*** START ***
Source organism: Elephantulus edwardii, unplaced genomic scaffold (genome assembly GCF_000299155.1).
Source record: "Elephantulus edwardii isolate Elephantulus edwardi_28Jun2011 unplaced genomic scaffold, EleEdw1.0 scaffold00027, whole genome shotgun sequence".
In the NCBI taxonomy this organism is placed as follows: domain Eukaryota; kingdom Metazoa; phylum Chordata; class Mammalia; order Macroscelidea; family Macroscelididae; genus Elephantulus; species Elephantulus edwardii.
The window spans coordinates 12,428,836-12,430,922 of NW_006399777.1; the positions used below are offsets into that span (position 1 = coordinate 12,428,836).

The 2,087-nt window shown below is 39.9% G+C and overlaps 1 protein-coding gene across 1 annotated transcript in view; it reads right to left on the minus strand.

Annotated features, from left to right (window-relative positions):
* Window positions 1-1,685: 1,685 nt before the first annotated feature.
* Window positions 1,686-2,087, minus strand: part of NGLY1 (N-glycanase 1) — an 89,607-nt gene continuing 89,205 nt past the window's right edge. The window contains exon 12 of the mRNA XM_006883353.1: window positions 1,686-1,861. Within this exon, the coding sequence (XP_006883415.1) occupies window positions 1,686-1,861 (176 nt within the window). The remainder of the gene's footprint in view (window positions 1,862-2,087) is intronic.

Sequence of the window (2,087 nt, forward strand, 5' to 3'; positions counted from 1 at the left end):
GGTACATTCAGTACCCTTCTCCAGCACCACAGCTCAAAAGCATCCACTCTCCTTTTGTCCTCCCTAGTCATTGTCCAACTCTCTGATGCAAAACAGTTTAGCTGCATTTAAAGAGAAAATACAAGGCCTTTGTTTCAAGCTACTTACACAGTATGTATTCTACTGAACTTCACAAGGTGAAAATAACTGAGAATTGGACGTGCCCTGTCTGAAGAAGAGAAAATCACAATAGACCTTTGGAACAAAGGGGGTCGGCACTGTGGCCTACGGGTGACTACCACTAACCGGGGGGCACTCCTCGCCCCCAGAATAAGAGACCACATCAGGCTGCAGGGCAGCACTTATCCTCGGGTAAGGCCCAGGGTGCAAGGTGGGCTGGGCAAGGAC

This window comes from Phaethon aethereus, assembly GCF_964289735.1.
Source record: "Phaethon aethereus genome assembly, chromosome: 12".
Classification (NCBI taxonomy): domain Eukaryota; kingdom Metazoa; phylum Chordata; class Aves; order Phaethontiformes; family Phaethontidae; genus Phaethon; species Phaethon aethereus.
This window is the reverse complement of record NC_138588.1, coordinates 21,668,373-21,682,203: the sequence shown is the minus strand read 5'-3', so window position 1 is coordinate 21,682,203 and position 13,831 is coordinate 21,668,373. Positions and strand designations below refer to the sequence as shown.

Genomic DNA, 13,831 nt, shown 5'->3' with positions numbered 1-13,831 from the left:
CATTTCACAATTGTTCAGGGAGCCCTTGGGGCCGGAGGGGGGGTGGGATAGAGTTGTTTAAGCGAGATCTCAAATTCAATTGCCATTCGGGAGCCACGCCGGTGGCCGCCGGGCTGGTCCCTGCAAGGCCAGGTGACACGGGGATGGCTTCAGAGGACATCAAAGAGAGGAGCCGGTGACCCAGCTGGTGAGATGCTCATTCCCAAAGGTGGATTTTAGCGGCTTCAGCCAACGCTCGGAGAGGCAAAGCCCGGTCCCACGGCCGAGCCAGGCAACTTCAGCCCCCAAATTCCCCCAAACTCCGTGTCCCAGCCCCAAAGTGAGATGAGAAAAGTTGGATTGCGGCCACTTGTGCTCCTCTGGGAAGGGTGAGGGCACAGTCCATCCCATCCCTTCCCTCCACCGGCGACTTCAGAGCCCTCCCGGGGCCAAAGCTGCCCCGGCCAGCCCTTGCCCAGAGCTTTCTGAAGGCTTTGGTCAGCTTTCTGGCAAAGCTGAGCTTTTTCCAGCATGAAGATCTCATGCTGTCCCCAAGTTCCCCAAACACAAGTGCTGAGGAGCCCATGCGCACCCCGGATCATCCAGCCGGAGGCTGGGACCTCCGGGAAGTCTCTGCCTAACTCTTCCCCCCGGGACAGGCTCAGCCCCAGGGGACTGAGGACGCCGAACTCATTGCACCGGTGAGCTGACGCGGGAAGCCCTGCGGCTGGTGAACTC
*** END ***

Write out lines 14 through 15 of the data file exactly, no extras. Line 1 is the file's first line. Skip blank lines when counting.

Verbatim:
This window is the reverse complement of record NC_138588.1, coordinates 21,668,373-21,682,203: the sequence shown is the minus strand read 5'-3', so window position 1 is coordinate 21,682,203 and position 13,831 is coordinate 21,668,373. Positions and strand designations below refer to the sequence as shown.

Genomic DNA, 13,831 nt, shown 5'->3' with positions numbered 1-13,831 from the left: